The protein HFM1 helps hold chromosomes in place so they can be divided properly, Pezza said.
If something goes wrong and the chromosomes fall apart prematurely, it can cause the cells to divide with the wrong number of chromosomes.
If that happens, it can cause birth defects or spontaneous abortions.
And if the gene that makes the protein is missing or mutated, it can cause infertility.
HFM1 also plays a part in DNA repair, so if it is damaged or missing in adults, it could play a part in cancer development, he said.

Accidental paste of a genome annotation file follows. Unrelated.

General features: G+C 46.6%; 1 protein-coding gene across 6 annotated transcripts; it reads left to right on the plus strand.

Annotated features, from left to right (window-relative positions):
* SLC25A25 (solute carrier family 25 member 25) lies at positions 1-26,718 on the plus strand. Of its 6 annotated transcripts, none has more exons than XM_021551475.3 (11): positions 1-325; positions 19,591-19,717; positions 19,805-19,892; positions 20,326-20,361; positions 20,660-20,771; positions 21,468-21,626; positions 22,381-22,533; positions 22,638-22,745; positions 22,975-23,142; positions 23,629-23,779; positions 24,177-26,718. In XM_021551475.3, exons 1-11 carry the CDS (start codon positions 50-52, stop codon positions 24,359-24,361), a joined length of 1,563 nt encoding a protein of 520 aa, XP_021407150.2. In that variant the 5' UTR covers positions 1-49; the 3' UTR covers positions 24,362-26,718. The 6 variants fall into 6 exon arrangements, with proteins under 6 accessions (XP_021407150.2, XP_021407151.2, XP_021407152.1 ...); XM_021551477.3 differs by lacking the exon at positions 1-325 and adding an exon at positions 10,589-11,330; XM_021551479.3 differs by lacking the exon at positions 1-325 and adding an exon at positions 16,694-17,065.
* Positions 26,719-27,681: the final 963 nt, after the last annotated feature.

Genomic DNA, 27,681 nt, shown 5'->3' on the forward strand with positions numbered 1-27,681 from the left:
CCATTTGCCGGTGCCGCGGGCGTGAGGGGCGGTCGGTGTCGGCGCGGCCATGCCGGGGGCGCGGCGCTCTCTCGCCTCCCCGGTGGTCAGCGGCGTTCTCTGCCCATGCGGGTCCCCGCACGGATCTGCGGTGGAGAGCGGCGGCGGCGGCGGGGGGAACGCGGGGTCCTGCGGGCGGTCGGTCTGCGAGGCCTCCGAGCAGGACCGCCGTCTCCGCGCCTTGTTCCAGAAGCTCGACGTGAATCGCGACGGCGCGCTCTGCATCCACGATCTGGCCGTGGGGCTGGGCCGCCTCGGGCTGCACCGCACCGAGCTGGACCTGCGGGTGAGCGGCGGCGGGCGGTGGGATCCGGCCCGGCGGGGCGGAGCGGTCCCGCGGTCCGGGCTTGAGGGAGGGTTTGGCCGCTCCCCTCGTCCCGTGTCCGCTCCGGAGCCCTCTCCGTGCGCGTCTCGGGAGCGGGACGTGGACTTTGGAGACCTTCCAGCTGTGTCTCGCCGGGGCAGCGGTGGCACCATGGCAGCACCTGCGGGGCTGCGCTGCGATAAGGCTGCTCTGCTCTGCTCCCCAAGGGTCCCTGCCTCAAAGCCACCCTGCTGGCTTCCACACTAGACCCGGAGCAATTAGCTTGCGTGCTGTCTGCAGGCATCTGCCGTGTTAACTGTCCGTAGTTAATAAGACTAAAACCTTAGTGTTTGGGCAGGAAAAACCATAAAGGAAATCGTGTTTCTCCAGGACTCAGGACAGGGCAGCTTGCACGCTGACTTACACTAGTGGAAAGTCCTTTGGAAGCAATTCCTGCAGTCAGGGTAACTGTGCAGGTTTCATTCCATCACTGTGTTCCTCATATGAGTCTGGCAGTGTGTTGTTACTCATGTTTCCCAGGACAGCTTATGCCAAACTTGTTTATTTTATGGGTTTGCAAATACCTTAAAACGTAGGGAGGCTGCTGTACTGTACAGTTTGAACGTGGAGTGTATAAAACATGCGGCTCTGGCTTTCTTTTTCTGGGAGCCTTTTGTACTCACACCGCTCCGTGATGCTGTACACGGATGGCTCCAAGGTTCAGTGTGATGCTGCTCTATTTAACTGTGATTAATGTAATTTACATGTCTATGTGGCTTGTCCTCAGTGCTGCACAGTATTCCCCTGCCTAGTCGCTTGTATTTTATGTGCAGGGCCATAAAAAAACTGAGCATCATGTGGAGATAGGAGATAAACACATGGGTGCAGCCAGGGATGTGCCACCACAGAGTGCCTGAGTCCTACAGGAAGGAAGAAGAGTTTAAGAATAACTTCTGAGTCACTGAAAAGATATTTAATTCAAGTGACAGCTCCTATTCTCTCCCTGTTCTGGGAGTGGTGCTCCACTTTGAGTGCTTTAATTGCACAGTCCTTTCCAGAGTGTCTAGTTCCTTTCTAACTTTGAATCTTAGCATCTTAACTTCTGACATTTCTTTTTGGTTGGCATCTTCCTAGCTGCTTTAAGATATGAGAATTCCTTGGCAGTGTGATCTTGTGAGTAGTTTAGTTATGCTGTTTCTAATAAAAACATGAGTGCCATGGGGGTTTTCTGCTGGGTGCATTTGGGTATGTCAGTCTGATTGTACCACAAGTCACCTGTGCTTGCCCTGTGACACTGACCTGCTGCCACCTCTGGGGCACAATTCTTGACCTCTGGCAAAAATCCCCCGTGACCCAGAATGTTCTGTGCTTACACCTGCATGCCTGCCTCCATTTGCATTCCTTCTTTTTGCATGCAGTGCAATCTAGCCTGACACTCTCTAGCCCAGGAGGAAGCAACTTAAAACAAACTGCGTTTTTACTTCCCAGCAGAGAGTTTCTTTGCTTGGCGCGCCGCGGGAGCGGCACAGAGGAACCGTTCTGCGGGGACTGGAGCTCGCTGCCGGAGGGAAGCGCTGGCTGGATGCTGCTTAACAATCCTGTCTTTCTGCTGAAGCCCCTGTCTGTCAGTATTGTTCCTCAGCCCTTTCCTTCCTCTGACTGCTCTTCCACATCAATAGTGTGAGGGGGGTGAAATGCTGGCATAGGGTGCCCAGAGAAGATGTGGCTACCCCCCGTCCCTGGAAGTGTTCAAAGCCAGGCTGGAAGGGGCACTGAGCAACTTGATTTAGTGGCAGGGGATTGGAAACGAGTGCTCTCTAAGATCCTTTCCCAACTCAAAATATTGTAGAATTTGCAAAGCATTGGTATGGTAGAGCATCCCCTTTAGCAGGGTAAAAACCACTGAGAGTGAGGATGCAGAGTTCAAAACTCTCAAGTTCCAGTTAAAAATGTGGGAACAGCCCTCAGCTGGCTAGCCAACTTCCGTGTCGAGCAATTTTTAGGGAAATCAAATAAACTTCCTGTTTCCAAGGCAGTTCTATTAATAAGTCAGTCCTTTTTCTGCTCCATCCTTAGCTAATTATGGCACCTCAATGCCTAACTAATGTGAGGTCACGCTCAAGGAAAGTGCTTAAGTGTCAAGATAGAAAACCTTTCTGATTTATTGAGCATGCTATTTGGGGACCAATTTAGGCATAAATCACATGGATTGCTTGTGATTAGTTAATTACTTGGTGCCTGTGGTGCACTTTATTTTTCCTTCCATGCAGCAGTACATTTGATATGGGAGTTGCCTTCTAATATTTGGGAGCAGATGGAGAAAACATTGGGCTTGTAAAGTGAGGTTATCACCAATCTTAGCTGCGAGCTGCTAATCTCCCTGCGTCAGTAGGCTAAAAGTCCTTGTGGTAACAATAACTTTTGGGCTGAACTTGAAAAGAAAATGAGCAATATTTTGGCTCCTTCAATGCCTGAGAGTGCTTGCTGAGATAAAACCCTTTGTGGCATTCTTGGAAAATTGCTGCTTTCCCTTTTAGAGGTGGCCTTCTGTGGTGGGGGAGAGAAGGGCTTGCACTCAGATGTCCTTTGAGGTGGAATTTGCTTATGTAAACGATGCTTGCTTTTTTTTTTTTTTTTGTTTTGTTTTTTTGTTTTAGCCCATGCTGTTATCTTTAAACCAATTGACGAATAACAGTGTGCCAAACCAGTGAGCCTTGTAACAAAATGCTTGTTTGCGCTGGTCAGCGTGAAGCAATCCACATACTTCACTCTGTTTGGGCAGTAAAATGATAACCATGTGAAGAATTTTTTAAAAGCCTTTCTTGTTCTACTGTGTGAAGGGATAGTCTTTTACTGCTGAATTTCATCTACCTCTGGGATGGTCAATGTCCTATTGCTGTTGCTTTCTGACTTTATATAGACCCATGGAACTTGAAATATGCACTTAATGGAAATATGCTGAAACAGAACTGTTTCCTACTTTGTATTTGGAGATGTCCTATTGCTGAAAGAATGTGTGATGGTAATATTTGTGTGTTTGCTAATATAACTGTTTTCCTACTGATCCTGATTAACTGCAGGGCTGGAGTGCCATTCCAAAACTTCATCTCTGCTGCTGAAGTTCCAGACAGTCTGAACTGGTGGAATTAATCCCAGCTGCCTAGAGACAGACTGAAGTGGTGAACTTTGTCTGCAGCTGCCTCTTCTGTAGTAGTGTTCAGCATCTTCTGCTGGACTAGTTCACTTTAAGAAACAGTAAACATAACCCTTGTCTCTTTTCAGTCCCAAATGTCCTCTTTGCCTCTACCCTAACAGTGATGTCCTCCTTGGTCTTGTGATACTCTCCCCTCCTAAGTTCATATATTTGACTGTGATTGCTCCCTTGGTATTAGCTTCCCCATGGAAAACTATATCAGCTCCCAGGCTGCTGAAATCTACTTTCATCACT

“We think this information will lead to new diagnostics that could test for infertility, reproductive safety or cancer risk,” Pezza said.
“It also holds the potential to be developed into new therapies to treat infertility.”
The research was funded by grant No. R01GM087516 from the National Institute of General Medical Sciences, part of the National Institutes of Health, and by a grant from the Oklahoma Center for the Advancement of Science and Technology.
Greg Elwell is a public affairs specialist at Oklahoma Medical Research Foundation.